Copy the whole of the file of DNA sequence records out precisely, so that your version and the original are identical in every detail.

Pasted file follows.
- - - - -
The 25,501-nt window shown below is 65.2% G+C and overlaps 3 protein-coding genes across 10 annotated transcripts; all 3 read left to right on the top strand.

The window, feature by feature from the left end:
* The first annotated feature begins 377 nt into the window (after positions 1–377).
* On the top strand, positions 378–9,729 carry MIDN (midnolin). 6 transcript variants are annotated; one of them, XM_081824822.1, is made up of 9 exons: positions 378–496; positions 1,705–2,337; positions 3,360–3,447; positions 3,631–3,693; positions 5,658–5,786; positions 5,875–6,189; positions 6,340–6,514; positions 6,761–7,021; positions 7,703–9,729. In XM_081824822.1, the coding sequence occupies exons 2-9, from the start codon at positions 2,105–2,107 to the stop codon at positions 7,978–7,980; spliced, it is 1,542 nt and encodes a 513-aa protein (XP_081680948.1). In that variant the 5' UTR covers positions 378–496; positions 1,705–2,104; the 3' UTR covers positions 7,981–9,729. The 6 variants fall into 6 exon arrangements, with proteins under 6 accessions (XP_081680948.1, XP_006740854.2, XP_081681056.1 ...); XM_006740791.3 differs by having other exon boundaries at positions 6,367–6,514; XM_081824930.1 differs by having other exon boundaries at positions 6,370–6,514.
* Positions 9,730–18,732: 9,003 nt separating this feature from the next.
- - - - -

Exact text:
The 25,501-nt window shown below is 65.2% G+C and overlaps 3 protein-coding genes across 10 annotated transcripts; all 3 read left to right on the top strand.

The window, feature by feature from the left end:
* The first annotated feature begins 377 nt into the window (after positions 1–377).
* On the top strand, positions 378–9,729 carry MIDN (midnolin). 6 transcript variants are annotated; one of them, XM_081824822.1, is made up of 9 exons: positions 378–496; positions 1,705–2,337; positions 3,360–3,447; positions 3,631–3,693; positions 5,658–5,786; positions 5,875–6,189; positions 6,340–6,514; positions 6,761–7,021; positions 7,703–9,729. In XM_081824822.1, the coding sequence occupies exons 2-9, from the start codon at positions 2,105–2,107 to the stop codon at positions 7,978–7,980; spliced, it is 1,542 nt and encodes a 513-aa protein (XP_081680948.1). In that variant the 5' UTR covers positions 378–496; positions 1,705–2,104; the 3' UTR covers positions 7,981–9,729. The 6 variants fall into 6 exon arrangements, with proteins under 6 accessions (XP_081680948.1, XP_006740854.2, XP_081681056.1 ...); XM_006740791.3 differs by having other exon boundaries at positions 6,367–6,514; XM_081824930.1 differs by having other exon boundaries at positions 6,370–6,514.
* Positions 9,730–18,732: 9,003 nt separating this feature from the next.